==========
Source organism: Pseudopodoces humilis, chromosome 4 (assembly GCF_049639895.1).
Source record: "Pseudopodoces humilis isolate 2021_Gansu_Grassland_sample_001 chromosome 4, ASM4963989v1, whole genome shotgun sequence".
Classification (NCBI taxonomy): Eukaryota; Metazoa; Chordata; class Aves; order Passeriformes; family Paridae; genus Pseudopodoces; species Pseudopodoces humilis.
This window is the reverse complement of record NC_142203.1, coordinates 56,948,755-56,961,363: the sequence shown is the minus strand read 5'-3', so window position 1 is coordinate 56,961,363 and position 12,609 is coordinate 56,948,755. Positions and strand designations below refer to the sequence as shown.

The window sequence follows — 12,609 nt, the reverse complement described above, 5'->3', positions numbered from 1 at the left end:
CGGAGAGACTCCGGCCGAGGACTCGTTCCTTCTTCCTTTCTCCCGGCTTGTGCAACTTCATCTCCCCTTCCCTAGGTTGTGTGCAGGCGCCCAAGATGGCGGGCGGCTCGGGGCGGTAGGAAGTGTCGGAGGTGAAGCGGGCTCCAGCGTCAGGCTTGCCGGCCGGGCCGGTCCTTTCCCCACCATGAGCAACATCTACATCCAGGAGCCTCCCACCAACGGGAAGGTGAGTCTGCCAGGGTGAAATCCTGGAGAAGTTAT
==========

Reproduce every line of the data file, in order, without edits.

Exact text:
Source organism: Pseudopodoces humilis, chromosome 4 (assembly GCF_049639895.1).
Source record: "Pseudopodoces humilis isolate 2021_Gansu_Grassland_sample_001 chromosome 4, ASM4963989v1, whole genome shotgun sequence".
Classification (NCBI taxonomy): Eukaryota; Metazoa; Chordata; class Aves; order Passeriformes; family Paridae; genus Pseudopodoces; species Pseudopodoces humilis.
This window is the reverse complement of record NC_142203.1, coordinates 56,948,755-56,961,363: the sequence shown is the minus strand read 5'-3', so window position 1 is coordinate 56,961,363 and position 12,609 is coordinate 56,948,755. Positions and strand designations below refer to the sequence as shown.

The window sequence follows — 12,609 nt, the reverse complement described above, 5'->3', positions numbered from 1 at the left end:
CGGAGAGACTCCGGCCGAGGACTCGTTCCTTCTTCCTTTCTCCCGGCTTGTGCAACTTCATCTCCCCTTCCCTAGGTTGTGTGCAGGCGCCCAAGATGGCGGGCGGCTCGGGGCGGTAGGAAGTGTCGGAGGTGAAGCGGGCTCCAGCGTCAGGCTTGCCGGCCGGGCCGGTCCTTTCCCCACCATGAGCAACATCTACATCCAGGAGCCTCCCACCAACGGGAAGGTGAGTCTGCCAGGGTGAAATCCTGGAGAAGTTAT